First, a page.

Beautiful watercolors! I enjoyed looking at your work.
>From: Jerry Vilenski <firstname.lastname@example.org>
>Reply-To: "TeacherArtExchange Discussion Group"
>To: "TeacherArtExchange Discussion Group"
>Subject: Re:[teacherartexchange] artists as teachers
>Date: Sun, 16 Jul 2006 05:31:30 -0700 (PDT)
>I have read with great interest the string of
>responses regarding the old artist as teacher debate,
>mainly because I started some of it! I think it is
>time to unruffle some feathers and look at the issue
>from a slightly different angle. I think it was Woody
>Allen who said "those who can't, teach, and those who
>can't teach, teach gym"! If that didn't ruffle a few
>physical educators, I would be surprised. The point
>is, that when you teach in specialty areas, such as
>music, dance, physical education and visual art, it
>almost becomes incumbent upon those educators to, in
>effect, practice what you preach. To what degree a
>teacher does this is up to individual circumstances
>and desires. I have a family, and spend the majority
>of my personal time engaging in family activities. I
>have spent many of my summers painting--the outside of
>the house, the bedrooms, the hallways, not necessarily
>artwork. I have changed more than my share of diapers
>and attended all the soccer games, tennis and dance
>classes. At the same time, however, I have tried to
>set aside some time each year to creating art. I
>began teaching, like many of us, relatively unprepared
>by my university to real-life teaching. In those
>early years, I spent the majority of my time trying to
>be a better teacher. I started early on,however, to
>set some goals for myself. I decided to complete at
>least 2 painting per year. Then I increased it to 5,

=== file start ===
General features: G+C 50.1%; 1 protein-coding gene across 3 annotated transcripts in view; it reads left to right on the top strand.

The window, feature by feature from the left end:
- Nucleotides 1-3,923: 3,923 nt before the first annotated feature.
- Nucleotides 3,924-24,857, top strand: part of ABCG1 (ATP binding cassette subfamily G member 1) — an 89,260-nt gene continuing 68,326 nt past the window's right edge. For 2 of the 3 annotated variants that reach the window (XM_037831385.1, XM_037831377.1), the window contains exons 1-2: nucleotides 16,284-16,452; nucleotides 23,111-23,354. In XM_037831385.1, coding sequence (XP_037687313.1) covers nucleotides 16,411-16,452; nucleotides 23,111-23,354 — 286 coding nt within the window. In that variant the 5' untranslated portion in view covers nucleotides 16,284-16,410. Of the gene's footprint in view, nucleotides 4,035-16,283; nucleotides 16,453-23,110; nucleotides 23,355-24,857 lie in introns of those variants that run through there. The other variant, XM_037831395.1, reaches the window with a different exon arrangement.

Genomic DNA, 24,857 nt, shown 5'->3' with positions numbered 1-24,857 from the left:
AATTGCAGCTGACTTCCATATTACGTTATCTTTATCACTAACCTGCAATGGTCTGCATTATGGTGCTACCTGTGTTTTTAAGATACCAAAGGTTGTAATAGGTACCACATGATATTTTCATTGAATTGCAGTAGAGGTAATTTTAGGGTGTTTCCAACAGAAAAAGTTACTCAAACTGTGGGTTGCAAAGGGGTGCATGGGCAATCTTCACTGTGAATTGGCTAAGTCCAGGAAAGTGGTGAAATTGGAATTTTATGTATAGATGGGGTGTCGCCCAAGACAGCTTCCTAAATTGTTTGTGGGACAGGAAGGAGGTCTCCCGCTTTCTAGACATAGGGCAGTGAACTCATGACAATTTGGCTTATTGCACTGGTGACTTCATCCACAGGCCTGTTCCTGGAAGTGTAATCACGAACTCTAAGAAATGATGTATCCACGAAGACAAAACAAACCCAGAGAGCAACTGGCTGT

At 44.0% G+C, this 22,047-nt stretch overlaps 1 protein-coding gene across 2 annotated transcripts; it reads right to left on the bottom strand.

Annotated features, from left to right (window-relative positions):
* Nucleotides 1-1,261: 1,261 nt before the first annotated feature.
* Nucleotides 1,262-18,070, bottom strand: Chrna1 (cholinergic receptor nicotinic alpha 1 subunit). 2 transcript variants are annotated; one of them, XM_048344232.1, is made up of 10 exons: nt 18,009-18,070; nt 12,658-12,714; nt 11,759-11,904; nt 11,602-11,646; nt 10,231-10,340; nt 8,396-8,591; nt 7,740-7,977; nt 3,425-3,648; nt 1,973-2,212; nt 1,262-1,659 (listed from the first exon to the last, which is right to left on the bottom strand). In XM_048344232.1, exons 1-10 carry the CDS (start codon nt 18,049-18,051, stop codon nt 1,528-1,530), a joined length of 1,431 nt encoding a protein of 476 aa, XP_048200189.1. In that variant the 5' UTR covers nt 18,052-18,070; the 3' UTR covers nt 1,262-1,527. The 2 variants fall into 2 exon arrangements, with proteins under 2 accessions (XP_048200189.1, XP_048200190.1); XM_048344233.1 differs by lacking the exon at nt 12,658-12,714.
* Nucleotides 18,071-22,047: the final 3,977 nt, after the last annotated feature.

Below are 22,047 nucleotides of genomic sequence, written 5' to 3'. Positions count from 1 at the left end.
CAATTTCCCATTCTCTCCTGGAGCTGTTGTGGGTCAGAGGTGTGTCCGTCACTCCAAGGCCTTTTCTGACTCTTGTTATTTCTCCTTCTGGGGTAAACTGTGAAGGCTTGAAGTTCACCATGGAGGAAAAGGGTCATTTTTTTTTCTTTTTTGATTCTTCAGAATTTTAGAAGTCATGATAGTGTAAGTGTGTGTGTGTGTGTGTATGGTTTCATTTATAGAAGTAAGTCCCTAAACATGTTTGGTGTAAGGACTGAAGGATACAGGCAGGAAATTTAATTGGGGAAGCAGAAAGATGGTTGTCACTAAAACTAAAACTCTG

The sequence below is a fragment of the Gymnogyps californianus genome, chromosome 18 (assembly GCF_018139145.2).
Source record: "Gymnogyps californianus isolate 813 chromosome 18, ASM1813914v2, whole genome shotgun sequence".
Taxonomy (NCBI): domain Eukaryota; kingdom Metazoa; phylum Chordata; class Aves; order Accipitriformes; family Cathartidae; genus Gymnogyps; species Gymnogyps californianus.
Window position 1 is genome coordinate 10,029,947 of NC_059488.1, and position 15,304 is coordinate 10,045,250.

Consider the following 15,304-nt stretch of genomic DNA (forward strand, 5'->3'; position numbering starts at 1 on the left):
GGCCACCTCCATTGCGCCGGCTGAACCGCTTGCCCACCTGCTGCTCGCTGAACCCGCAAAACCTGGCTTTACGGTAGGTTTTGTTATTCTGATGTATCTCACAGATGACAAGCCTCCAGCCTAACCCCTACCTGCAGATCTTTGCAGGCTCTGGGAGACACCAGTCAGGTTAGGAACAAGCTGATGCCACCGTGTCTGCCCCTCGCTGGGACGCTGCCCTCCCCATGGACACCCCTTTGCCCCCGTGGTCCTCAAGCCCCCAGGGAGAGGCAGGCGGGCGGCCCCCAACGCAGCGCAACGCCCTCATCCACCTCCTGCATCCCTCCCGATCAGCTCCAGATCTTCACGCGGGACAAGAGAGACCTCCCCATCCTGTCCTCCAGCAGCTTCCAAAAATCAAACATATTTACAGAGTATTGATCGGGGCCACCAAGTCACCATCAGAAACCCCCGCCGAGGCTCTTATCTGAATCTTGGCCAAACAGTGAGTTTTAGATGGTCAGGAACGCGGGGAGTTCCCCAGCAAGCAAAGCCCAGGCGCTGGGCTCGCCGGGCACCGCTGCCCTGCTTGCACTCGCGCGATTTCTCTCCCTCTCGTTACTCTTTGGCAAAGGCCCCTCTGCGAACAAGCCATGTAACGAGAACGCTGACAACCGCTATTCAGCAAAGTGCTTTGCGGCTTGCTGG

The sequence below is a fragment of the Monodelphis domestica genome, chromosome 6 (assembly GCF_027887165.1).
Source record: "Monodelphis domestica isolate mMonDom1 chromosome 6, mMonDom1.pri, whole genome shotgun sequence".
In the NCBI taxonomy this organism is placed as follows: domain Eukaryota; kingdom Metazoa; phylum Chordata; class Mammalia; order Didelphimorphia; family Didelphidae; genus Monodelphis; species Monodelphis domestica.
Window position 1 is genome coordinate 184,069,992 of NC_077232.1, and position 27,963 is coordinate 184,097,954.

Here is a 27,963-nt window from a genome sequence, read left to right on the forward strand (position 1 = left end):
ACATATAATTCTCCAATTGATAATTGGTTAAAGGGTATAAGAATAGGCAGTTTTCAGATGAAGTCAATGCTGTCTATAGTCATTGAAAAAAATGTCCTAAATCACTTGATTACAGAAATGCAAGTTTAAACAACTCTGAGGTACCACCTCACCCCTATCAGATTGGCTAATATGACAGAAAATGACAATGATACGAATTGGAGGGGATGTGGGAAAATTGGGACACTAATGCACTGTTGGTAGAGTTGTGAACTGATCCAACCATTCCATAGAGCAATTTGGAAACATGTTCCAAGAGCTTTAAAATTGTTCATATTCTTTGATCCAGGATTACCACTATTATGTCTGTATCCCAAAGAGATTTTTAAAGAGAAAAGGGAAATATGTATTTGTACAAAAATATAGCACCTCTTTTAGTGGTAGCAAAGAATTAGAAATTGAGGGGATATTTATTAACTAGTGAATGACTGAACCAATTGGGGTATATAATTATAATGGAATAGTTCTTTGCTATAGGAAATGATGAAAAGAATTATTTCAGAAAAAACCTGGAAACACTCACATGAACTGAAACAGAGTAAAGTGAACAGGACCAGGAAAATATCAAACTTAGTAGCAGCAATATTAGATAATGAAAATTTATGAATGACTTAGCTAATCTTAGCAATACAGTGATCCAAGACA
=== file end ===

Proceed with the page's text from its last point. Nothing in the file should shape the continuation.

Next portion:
>and then so on until I had amassed a body of work I
>could show and perhaps sell. Making money was not my
>goal-making art was my passion and something I
>considered part and parcel of my life as an educator.
>I believe this has enhanced my teaching in ways that
>are sometimes difficult to articulate. I can't
>imagine taking a music class from a teacher who
>doesn't play an instrument or sing at some level
>beyond school, or attending physical education from a
>teacher who doesn't participate in regular physical
>In some ways, it is unfair that visual art teachers
>are often placed in a position of continuously proving
>to policy makers and the community the value of art
>education. It is unfair that the math teachers don't
>have to justify their programs by holding math
>exhibits. It is unfair, but true. And it is unfair
>that art teachers need to establish credibility to the
>community by practicing art, but that, in my opinion,
>is also true. If personal circumstances prevent some
>of you from following the path I have chosen, I fully
>understand how that happens. I'm sure many of you on
>this listserve could make me seem like a total slacker
>with the professional activities you engage in.
>Our goal as professional art educators should remain
>centered on our students, and somehow instilling the
>passion for art in them that we have in ourselves.
>How you do that is entirely up to you.
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